About a third of American adults have high LDL cholesterol -- that's the bad kind -- but less than half of adults with high LDL seek treatment, according to the Centers for Disease Control and Prevention.
I smell an investment opportunity.
There's just one problem: Generics abound
While there's an opportunity to increase the market for cholesterol drugs, it's likely going to come from generic drugs. Both Merck's Zocor and Pfizer's Lipitor are available as cheap generics.
Sure, the generic-drug companies could benefit from increasing demand, but the products are just a small portion of their overall revenue. Buying for their copycat versions of Zetia and Lipitor isn't exactly an investment thesis.
AstraZeneca's Crestor, which is in the same class as Zocor and Lipitor, is still under patent protection, but having to compete with generics is putting pressure on sales. Pfizer had the same issue with U.S. sales of Lipitor when generic versions of Zocor were introduced. Crestor will remain a megablockbuster for some time, but I wouldn't buy AstraZeneca for it.
That leaves Merck's Zetia, which works to lower cholesterol through a different mechanism. In fact, Zetia has been combined with Zocor to form Vytorin, and with Lipitor to create Liptruzet. The three pills have a good shot at substantial growth, but only after the readout of the Improve-It trial, which is testing Vytorin against Zocor to see if adding Zetia not only reduces cholesterol further but also decreases heart-related events such as heart attacks and strokes.
The trial is scheduled to finish up in September 2014. The Zetia franchise made up 9.6% of Merck's sales in the first quarter, so it could have major implications on Merck's stock price in either direction.
In the works
PCSK9 is the newest target that seemingly every company is going after.
Sanofi and Regeneron Pharmaceuticals have one that's codenamed REGN727/SAR236553. In a phase 2 trial, it reduced bad LDL cholesterol by up to 67.9% compared with a 10.7% reduction in patients receiving placebo.
Amgen's PCSK9 inhibitor called AMG 145 seems to have comparable efficacy, reducing bad cholesterol by up to 66% in patients already taking a statin.
Pfizer, Roche, and Alnylam Pharmaceuticals also have drugs targeting PCSK9.
There's obviously lots of competition, and the data are a little too early to pick a winner yet. We'll have to wait for a phase 3 data to figure out which drug works the best.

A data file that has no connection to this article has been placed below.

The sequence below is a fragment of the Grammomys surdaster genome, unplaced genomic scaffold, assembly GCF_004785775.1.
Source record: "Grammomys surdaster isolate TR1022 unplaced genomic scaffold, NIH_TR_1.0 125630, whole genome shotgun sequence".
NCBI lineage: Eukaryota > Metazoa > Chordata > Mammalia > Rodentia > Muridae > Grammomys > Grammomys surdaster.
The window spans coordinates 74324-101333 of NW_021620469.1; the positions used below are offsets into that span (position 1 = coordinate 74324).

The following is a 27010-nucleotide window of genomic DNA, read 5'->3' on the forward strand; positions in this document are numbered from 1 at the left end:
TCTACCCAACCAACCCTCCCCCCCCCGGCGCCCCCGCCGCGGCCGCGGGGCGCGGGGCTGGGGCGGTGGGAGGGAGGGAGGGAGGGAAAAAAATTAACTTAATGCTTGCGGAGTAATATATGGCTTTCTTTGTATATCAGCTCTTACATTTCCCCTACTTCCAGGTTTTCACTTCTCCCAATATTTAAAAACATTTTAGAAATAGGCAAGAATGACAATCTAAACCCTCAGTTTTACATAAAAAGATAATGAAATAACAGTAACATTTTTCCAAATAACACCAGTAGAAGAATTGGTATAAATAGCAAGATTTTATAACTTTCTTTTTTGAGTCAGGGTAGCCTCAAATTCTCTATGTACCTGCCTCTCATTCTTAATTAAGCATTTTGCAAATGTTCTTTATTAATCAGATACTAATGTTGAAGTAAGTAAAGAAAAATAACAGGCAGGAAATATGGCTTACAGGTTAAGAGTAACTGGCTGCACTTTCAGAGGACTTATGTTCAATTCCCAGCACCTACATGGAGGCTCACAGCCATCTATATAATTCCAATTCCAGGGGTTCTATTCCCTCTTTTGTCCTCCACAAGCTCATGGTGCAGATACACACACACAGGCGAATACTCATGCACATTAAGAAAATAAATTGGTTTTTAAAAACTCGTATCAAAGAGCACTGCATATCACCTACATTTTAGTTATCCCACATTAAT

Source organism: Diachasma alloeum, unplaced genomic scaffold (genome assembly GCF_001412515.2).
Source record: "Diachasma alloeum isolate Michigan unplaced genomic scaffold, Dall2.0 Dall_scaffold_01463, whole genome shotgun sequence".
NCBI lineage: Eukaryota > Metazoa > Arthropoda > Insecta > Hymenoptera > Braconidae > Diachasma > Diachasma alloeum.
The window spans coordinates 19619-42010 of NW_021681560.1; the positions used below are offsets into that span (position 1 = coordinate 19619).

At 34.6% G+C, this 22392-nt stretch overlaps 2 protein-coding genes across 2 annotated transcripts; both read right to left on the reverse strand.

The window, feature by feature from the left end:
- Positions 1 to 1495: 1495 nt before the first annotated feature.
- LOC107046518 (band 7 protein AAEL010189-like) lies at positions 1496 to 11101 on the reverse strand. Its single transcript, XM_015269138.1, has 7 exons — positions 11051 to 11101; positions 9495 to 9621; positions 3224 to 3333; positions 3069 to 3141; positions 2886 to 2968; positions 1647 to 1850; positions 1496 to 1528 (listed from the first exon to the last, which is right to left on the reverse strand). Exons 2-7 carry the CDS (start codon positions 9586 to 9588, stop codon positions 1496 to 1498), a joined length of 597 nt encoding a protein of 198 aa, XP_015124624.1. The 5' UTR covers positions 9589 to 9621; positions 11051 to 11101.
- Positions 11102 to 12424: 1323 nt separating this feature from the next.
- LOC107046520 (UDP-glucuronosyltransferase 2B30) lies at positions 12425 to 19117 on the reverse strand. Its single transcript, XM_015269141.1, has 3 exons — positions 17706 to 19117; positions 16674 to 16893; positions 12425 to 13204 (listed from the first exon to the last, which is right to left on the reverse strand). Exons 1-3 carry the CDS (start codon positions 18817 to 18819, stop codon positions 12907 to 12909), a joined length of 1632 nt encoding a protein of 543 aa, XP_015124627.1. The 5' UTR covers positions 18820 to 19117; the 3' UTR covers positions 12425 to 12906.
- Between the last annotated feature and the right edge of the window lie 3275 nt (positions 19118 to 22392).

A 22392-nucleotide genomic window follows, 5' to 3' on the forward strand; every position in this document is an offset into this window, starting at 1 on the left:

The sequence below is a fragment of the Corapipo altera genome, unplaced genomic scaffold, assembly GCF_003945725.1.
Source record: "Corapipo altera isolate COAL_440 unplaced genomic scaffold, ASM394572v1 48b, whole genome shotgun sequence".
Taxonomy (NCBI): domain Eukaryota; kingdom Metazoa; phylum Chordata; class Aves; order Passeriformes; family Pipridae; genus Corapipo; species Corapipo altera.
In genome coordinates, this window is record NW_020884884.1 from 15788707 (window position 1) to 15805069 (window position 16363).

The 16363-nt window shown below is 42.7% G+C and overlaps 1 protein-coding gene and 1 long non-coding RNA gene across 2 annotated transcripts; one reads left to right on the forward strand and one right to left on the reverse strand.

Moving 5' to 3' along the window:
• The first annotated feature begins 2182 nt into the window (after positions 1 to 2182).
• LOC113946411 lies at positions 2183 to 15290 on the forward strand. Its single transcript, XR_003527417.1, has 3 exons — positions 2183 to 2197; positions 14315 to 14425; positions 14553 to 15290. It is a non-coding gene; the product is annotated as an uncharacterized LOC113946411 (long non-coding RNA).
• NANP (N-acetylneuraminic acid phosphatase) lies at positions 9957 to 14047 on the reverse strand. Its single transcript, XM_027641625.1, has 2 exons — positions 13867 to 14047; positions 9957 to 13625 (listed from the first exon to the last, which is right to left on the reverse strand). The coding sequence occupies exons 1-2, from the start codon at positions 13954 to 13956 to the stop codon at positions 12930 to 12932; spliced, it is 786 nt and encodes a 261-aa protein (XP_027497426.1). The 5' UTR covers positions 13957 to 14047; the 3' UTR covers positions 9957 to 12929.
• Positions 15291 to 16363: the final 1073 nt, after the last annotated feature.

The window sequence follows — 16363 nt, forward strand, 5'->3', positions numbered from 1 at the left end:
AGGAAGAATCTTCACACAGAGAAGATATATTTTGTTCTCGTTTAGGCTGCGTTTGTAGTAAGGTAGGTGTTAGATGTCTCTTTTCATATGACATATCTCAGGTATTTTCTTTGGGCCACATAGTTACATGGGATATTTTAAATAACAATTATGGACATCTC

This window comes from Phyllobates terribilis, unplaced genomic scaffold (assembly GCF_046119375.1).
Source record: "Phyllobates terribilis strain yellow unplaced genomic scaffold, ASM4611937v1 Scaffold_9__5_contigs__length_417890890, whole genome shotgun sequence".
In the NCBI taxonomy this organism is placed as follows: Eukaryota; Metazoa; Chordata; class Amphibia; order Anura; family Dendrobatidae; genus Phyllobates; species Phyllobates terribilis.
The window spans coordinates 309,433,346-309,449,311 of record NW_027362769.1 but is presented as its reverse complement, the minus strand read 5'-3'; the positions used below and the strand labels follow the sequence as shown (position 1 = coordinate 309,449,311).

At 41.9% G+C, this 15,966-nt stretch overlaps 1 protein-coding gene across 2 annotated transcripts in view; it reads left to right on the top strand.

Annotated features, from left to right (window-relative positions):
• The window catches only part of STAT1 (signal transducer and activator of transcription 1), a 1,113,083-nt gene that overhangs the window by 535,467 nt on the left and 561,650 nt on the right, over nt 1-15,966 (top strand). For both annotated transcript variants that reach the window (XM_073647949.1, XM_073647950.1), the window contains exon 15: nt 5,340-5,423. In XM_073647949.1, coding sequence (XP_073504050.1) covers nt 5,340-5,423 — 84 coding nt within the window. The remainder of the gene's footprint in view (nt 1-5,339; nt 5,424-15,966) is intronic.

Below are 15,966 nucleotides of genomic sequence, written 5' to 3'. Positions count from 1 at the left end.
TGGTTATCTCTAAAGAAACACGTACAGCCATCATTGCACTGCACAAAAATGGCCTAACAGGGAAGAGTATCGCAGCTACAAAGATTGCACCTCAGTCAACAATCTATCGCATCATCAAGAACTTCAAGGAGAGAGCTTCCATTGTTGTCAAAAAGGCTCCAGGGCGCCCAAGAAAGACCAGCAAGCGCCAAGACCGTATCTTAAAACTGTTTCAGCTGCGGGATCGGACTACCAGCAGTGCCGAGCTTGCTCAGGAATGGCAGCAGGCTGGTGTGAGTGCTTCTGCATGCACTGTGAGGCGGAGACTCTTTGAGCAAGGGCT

Just as importantly, we'll need to see which drug is the safest. The companies will initially test the drugs in patients with dangerously high cholesterol levels, but the huge sales will obviously come from the larger population whose cholesterol levels are only slightly elevated. Since that population isn't as sick, safety will be a higher priority. A drug that has fewer side effects might top the sales charts even if it isn't the most efficacious.
This titan of the pharmaceutical industry stumbled into 2013 and continues to battle patent expirations and pipeline problems. Is Merck still a solid dividend play, or should investors be looking elsewhere? In a new premium research report on Merck, The Fool tackles all of the company's moving parts, its major market opportunities, and reasons to both buy and sell. To find out more click here to claim your copy today.
The article Top Treatments for High Cholesterol originally appeared on Fool.com.Fool contributor Brian Orelli has no position in any stocks mentioned. The Motley Fool has no position in any of the stocks mentioned. Try any of our Foolish newsletter services free for 30 days. We Fools may not all hold the same opinions, but we all believe that considering a diverse range of insights makes us better investors. The Motley Fool has a disclosure policy.
Copyright © 1995 - 2013 The Motley Fool, LLC. All rights reserved. The Motley Fool has a disclosure policy.